A Window into a Unique World: Amish Life along the Heritage Trail

Discover stunning views, historical sites, and Amish heritage along the scenic backroads

A few days in northern Indiana’s Amish country will introduce you to delicious made-from-scratch meals, amazing craftsmanship, tons of shopping, and horse-drawn carriage rides. You can take in the amazing works as you drive the Quilt Gardens along the Heritage Trail.

Quilt Gardens in Nappanee © Rex Vogel, all rights reserved

Northern Indiana is home to nearly 20,000 Amish, a culture that remains true to centuries-old traditions even as the world around them changes at break-neck speed. Modern technology—including television and electricity—are noticeably absent from Amish homes. The Amish “connect” in a different way—through engaging conversation, straightforward business transactions, and a solid grounding in faith and family-based values. Take a cue from them…slow your pace, unplug, and recharge.

>> During your Heritage Trail adventure… discover 17 super-sized quilt-inspired Quilt Gardens and 22 hand-painted quilt-inspired Quilt Murals.

Quilt Gardens Mural in Nappanee © Rex Vogel, all rights reserved

The Quilt Gardens along the Heritage Trail combine quilting, gardening, and art into one extraordinary ride where you’ll see 16 quilt gardens composed of more than a million blooms as well as hand-painted murals. Every quilt garden and quilt mural has its own intricate pattern, many are original designs and each has its own unique story. Each of the unique communities that host quilt gardens and murals have their own special character and fun finds you’ll want to explore.

Amish Acres © Rex Vogel, all rights reserved

Start in Nappanee with a guided tour of the Stahly-Nissley-Kuhns farmstead at Amish Acres. It’s listed in the National Register of Historic Places. Learn the whys and ways of the Amish as your guide takes you through the Old Order Amish farm’s original buildings including the farmhouse kitchen and smokehouse along with a leisurely farm wagon ride through the 80-acre farm with a stop at the one-room German schoolhouse.

Sit down to a traditional family-style “Thresher’s” meal—named for the feast that typically followed a day in the fields. It’s served amid the hand-hewn beams of the century old barn Restaurant.

Rentown © Rex Vogel, all rights reserved

Take to the road and explore Nappanee’s Countryside Shops. It’s an interesting mix of rural businesses—many are Amish-owned and some are off the beaten path. Miller’s Variety Store is packed with fun finds. Fresh pies and other delectable baked goods are made on site at the newly expanded Rentown Store and loose leaf teas and tea making supplies line the shelves at Teapot & More at Coppes Commons. The Amish are known for their woodworking skills. The Schmucker brothers at Homestyle Furniture specialize in hand-crafted furniture.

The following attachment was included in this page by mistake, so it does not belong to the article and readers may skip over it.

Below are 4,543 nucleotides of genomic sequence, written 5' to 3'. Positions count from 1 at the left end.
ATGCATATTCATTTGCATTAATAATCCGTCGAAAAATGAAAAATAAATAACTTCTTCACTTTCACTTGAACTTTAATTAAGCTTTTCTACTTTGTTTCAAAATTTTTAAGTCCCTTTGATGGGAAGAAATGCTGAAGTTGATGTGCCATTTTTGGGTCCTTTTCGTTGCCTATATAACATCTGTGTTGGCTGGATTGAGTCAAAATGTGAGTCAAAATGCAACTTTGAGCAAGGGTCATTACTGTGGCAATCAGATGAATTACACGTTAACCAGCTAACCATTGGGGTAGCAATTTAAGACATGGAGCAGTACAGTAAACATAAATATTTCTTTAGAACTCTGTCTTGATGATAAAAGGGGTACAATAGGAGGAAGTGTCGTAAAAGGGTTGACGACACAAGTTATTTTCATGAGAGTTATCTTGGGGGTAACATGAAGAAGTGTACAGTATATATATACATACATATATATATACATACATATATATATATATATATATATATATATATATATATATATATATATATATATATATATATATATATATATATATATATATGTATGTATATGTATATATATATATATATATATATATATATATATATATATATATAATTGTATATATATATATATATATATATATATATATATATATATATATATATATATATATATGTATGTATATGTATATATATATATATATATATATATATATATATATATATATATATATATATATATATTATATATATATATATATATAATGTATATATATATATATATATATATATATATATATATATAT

Amish Buggy © Rex Vogel, all rights reserved

>> Need to know … Buggies and bicycles are the main modes of transport for the Amish. You’ll see plenty of the former along backroads.

Leaving Nappanee drive northeast to Goshen and admire the classic courthouse in the heart of town. Peek into the bunker-like police booth on the Corner of Main and Lincoln dating back to the days when John Dillinger was the bane of bankers. Don’t miss the Olympic Candy Kitchen, “the sweetest little place in town,” for a soda at the old-fashioned fountain or some handmade chocolates.

Old Bag Factory in Goshen © Rex Vogel, all rights reserved

Built in 1896 the Old Bag Factory is home to producing artists, antiques, specialty shops, and cafes. The historic character of the complex provides a unique and charming setting for the specialty shops it houses.

Das Dutchman Essenhaus © Rex Vogel, all rights reserved

Follow Country Road 22 northeast to Middlebury where your destination is Das Dutchman Essenhaus, an enormous complex that includes a bakery and a handful of village shops. Discover Indiana’s largest family restaurant which offers both family-style and buffet and menu dining options serving over 30 varieties of pie. After a satisfying meal stroll through the campus grounds with five unique Village Shops, take a carriage ride, or play mini-golf.

>> Amish Customs and Culture … ever wonder why the Amish are referred to as “Plain People”? The main reason is because of the way they dress—very plainly. Rather than patterns on their clothing, only solid colors are worn. The men’s trousers have no zippers and instead have a button fly. Women use straight pins to fasten the sides of their dress together.

Rise ‘n Roll Bakery © Rex Vogel, all rights reserved

The roads that connect Middlebury and Shipshewana are lined with Amish farms and businesses. Driving east on Country Road 16 you’ll share the road with black carriages drawn by spirited horses, many of which stop at Dutch Country Market, Rise ‘n Roll Bakery, and Heritage Ridge Creamery. Amish hands and skillfully blended basics create some of the best baked goods we’ve ever tasted. Start at Dutch Country Market for the supersized cinnamon rolls and house-made noodles. Rise ‘n Roll Bakery offers up display cases full of loaves of wheat bread, pies, cookies, and donuts. There are no better donuts, period! The cheeses at Heritage Ridge Creamery are made with milk sourced from Amish farms.